mycoworks. to fund.
CEO Matt Scullin says that what his company is doing in terms of fabric is what sets it apart from its competitors, describing the company’s fine mycelium process as “a biotechnology platform that allows engineered mycelium only to be ordered-to-order.” -Order, made-to-specification calls for developing luxury materials.”
“There’s a lot going on in this space,” he said. “Mycelium is a tunable material, and many people are entering space as they see opportunity for it. However, their main approach is to take fibers and embed them in plastics, resulting in a lower quality like ‘plather’ Contains material.
Indeed, the California-based company, founded in 2013 by Philip Ross and Sophia Wang, is one of a hot trend of companies working with fungi and other plant-based ingredients to create clothing for fashion. When we previously profiled MycoWorks for raising $45 million in 2020, we pointed to companies like Bolt Threads (mushrooms), Pineapple Anam (pineapple fiber) and Deserto (cactus leather).
In addition to using plant-based materials for fashion, other companies are finding success with fungus-based technology. Nature’s Find, which raised $350 million in a Series C round in 2021, created Fy, a vegetarian protein that can be used in solid, liquid or powdered form to make sustainable foods like meat and cheese. Atlast Food is doing just that, making meat substitutes out of gourmet mushroom mycelium. Meanwhile, MycoTechnology, which is using a fermentation process to make — among other things — a mushroom extract that blocks the undesirable flavors of other foods, in a 2020 Series D round of more than $120 million closed.
Meanwhile, Series C was led by Prime Movers Lab, with participation from new investors, notably SK Capital Partners, Mirabaud Lifestyle Impact and Innovation Fund, who joined a group of other new and existing investors. To date, the company has raised $187 million in total.
MycoWorks launched its first partnership with Herms in early 2021 and has now signed contracts with a range of leading global luxury brands. Sculin told me that if this is a luxury brand you’ve heard of, the company is probably partnering with them.
Despite its early forays into the luxury space, MycoWorks aims to move towards mass production that will enable products at multiple price points. The funding will enable the company to do just that, Sculin said.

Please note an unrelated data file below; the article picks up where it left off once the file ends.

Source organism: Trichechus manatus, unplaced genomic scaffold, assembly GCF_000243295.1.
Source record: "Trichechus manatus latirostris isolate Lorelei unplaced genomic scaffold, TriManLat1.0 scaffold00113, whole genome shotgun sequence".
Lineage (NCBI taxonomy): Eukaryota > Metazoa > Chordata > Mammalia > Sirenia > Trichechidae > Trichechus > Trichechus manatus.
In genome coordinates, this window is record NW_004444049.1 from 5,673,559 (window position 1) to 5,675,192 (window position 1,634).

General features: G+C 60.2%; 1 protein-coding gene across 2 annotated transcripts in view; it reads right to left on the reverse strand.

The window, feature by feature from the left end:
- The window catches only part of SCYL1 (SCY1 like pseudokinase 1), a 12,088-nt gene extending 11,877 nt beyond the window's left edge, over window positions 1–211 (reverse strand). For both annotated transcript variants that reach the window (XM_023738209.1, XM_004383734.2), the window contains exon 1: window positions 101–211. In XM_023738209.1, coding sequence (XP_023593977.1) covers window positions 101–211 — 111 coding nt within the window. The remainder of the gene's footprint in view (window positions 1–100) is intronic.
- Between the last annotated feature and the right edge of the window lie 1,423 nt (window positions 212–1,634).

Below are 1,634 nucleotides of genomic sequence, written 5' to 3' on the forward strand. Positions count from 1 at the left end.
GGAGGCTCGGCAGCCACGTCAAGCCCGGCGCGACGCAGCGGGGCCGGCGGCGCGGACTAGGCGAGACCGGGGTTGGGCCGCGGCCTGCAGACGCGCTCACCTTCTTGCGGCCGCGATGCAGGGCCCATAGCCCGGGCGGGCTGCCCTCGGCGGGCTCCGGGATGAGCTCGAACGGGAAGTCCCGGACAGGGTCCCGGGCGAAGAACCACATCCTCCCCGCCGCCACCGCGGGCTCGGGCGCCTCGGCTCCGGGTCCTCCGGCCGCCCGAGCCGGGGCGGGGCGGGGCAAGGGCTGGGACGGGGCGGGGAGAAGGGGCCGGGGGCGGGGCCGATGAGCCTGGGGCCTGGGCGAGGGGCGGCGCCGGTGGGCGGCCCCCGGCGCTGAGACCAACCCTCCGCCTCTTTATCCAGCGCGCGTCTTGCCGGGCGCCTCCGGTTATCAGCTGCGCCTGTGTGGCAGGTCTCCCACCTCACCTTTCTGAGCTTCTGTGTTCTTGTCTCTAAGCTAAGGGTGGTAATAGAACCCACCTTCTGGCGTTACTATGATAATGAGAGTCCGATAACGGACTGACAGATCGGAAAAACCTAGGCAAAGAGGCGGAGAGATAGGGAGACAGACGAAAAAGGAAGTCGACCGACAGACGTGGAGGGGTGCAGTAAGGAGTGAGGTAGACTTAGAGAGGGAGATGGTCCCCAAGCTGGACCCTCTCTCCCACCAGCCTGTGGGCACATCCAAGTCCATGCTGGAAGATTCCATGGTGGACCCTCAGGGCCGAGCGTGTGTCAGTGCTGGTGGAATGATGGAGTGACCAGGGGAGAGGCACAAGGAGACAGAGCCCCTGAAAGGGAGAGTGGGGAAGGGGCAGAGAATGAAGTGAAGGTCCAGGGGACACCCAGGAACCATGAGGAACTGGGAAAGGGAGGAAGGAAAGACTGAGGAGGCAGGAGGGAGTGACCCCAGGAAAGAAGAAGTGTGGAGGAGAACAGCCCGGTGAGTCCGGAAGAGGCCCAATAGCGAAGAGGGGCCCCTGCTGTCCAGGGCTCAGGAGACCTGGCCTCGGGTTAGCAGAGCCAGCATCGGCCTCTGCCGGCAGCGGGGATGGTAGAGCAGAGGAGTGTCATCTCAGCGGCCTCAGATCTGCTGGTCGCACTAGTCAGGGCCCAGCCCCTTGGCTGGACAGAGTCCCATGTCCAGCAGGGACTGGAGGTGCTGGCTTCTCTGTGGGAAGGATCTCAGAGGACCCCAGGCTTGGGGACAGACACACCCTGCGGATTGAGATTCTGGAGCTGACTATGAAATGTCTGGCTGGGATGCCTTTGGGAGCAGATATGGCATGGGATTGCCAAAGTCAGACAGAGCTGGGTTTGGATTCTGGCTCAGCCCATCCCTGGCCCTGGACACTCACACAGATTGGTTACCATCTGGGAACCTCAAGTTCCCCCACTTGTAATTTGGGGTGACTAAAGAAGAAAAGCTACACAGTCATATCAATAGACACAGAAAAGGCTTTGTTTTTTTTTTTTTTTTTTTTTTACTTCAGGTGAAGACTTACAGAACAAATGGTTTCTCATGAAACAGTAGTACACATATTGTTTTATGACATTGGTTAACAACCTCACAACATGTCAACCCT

The company’s new production plant will be built in Union, SC and comes on the heels of a successful pilot plant in Emeryville, California. This is where MycoWorks was able to validate its tray-based process and demonstrate the scalability of the Fine Mycelium process when it met the production milestone of 10,000 trays processed. Sculin expects the plant to be operational in the next 12 months and will initially be able to produce several million square feet of fine mycelium per year.
To meet consumer-driven durable goods demand, Sculin also plans to invest funding in team expansion, R&D, and technology development. The company received thousands of inbound requests from brands to be selected as the first to use fine mycelium.
He estimates that $150 billion worth of leather products are sold each year, which means the opportunity is huge, especially as the consumer tailwind remains “one of the powerful forces in the economy right now.”
When choosing Prime Movers Lab and others to invest in the round, Sculin said they all had the same expertise in biotechnology and manufacturing scale that the company needed now.
David Siminoff, General Partner, Prime Movers Lab, said in a written statement, “What MycoWorks has achieved with its Fine Mycelium platform is not just a success, it is a revolution for industries that are ready for change. ” “This opportunity is enormous and we believe that the unmatched quality of the product combined with a proprietary scalable manufacturing process has prepared MycoWorks to serve as the backbone of the new materials revolution.”